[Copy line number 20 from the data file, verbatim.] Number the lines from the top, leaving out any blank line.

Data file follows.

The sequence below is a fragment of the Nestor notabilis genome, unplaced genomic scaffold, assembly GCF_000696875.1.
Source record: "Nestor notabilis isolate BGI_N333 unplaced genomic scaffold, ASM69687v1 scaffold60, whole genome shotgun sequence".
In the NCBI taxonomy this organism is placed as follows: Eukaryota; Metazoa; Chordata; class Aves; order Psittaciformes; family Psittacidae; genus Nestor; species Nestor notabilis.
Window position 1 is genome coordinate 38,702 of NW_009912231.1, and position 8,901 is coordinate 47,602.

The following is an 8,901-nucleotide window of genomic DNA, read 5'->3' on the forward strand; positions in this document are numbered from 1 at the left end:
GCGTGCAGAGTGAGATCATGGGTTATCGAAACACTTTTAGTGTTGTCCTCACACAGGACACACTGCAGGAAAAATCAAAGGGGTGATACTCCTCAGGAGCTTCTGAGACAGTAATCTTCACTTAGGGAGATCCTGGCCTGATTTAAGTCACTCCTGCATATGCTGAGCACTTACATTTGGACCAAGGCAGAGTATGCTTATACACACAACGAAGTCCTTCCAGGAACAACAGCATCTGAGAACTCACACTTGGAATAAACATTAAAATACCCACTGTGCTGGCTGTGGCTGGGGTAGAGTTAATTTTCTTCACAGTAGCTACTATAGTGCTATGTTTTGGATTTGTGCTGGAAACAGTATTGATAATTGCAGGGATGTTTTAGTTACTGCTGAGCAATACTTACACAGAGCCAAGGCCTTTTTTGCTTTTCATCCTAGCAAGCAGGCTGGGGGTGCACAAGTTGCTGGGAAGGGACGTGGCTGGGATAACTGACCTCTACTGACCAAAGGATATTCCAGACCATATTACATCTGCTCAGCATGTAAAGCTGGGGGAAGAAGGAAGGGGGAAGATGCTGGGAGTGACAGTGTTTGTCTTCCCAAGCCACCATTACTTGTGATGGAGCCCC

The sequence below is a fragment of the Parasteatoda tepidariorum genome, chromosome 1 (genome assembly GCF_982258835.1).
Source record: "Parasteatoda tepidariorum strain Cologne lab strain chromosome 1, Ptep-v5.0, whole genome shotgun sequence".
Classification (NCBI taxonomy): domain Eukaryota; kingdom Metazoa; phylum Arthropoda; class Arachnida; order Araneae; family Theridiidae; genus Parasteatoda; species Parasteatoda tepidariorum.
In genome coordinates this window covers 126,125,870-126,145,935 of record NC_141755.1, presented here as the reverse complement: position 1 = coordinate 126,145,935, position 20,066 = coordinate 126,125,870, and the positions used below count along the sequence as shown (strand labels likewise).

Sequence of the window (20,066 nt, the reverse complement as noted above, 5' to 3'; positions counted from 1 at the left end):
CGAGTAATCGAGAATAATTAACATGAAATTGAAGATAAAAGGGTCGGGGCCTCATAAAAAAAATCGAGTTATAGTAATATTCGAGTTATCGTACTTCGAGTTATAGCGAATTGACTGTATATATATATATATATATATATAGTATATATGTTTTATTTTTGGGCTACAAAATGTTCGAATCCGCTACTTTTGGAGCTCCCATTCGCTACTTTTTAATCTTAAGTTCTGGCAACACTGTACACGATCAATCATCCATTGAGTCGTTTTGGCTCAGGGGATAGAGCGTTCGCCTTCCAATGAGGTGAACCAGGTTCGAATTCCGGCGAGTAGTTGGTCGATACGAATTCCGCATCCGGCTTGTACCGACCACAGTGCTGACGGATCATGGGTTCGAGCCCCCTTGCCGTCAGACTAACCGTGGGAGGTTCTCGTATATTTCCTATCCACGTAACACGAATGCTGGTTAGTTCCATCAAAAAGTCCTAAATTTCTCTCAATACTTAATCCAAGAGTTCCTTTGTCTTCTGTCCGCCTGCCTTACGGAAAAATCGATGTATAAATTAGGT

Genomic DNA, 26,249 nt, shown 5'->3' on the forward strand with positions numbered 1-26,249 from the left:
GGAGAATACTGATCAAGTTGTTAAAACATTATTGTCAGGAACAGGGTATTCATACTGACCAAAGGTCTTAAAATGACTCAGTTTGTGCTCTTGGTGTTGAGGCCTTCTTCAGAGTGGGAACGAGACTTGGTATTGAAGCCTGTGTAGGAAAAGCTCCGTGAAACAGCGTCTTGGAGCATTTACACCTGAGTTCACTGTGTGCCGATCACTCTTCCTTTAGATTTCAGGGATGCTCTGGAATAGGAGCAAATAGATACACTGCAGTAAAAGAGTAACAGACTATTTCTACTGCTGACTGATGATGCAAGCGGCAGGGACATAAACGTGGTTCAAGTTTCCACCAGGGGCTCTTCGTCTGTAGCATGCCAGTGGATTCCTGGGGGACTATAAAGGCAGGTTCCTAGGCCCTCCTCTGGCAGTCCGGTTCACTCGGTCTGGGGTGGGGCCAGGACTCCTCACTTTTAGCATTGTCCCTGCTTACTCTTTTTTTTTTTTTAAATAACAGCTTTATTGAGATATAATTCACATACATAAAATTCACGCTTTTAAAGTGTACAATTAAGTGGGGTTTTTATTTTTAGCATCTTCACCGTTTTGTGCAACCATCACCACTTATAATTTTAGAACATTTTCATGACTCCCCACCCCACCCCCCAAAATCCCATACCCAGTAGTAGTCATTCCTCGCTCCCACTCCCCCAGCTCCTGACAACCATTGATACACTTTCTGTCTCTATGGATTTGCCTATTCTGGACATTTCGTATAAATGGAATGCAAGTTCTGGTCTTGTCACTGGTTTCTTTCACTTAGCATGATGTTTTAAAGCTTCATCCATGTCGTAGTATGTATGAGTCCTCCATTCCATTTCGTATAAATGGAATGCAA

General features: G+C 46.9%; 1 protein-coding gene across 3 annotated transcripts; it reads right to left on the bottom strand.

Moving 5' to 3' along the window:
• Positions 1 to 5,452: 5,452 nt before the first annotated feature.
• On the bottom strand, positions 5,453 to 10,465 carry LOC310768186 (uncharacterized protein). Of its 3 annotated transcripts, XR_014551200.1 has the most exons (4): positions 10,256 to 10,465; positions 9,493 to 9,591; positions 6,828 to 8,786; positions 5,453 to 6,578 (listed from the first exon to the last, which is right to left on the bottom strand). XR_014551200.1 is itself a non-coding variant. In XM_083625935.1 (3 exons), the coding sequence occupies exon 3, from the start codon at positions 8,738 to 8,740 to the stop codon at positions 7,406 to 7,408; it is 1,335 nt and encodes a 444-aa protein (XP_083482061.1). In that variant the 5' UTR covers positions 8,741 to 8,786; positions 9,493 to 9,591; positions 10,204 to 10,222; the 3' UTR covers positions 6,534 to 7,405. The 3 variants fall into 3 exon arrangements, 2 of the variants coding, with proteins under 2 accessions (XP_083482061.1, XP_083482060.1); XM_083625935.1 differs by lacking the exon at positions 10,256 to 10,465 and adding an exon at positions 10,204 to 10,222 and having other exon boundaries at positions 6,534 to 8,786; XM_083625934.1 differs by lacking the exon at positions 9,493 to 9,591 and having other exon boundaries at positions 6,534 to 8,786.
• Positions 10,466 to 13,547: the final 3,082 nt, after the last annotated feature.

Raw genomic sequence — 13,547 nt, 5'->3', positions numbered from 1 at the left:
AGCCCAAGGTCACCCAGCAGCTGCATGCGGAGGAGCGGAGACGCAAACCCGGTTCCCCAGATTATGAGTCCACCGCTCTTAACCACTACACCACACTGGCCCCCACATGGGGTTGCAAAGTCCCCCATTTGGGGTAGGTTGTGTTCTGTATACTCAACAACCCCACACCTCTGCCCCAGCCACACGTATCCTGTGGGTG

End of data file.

Raw genomic sequence — 13,547 nt, 5'->3', positions numbered from 1 at the left: